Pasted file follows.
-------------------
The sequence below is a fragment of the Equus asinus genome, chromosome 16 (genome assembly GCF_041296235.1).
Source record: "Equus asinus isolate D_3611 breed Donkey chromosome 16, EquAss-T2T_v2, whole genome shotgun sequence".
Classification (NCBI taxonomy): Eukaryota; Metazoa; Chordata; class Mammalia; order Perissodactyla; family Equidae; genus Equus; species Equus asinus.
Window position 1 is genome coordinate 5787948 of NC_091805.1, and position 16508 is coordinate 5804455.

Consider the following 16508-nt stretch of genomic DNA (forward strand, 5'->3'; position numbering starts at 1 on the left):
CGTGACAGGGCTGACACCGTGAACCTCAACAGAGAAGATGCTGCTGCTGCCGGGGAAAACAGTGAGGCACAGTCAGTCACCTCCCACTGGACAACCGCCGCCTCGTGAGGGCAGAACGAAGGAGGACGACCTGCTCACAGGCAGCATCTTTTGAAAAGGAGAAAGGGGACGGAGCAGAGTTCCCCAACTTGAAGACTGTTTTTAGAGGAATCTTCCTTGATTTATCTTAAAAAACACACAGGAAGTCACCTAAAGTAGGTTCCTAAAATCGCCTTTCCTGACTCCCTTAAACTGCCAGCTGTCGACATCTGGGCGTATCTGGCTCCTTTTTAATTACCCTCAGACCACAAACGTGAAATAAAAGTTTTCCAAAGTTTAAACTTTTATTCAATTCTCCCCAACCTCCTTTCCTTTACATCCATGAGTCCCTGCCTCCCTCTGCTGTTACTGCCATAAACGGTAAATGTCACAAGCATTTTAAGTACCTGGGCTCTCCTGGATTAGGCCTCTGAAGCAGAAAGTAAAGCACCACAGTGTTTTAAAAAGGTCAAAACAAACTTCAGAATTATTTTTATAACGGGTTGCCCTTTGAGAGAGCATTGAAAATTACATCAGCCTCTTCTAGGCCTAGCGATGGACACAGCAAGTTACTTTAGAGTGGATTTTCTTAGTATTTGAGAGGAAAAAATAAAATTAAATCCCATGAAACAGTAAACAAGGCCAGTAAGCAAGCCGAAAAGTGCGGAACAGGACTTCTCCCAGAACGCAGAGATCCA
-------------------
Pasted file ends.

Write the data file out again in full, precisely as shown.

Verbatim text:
The sequence below is a fragment of the Equus asinus genome, chromosome 16 (genome assembly GCF_041296235.1).
Source record: "Equus asinus isolate D_3611 breed Donkey chromosome 16, EquAss-T2T_v2, whole genome shotgun sequence".
Classification (NCBI taxonomy): Eukaryota; Metazoa; Chordata; class Mammalia; order Perissodactyla; family Equidae; genus Equus; species Equus asinus.
Window position 1 is genome coordinate 5787948 of NC_091805.1, and position 16508 is coordinate 5804455.

Consider the following 16508-nt stretch of genomic DNA (forward strand, 5'->3'; position numbering starts at 1 on the left):
CGTGACAGGGCTGACACCGTGAACCTCAACAGAGAAGATGCTGCTGCTGCCGGGGAAAACAGTGAGGCACAGTCAGTCACCTCCCACTGGACAACCGCCGCCTCGTGAGGGCAGAACGAAGGAGGACGACCTGCTCACAGGCAGCATCTTTTGAAAAGGAGAAAGGGGACGGAGCAGAGTTCCCCAACTTGAAGACTGTTTTTAGAGGAATCTTCCTTGATTTATCTTAAAAAACACACAGGAAGTCACCTAAAGTAGGTTCCTAAAATCGCCTTTCCTGACTCCCTTAAACTGCCAGCTGTCGACATCTGGGCGTATCTGGCTCCTTTTTAATTACCCTCAGACCACAAACGTGAAATAAAAGTTTTCCAAAGTTTAAACTTTTATTCAATTCTCCCCAACCTCCTTTCCTTTACATCCATGAGTCCCTGCCTCCCTCTGCTGTTACTGCCATAAACGGTAAATGTCACAAGCATTTTAAGTACCTGGGCTCTCCTGGATTAGGCCTCTGAAGCAGAAAGTAAAGCACCACAGTGTTTTAAAAAGGTCAAAACAAACTTCAGAATTATTTTTATAACGGGTTGCCCTTTGAGAGAGCATTGAAAATTACATCAGCCTCTTCTAGGCCTAGCGATGGACACAGCAAGTTACTTTAGAGTGGATTTTCTTAGTATTTGAGAGGAAAAAATAAAATTAAATCCCATGAAACAGTAAACAAGGCCAGTAAGCAAGCCGAAAAGTGCGGAACAGGACTTCTCCCAGAACGCAGAGATCCA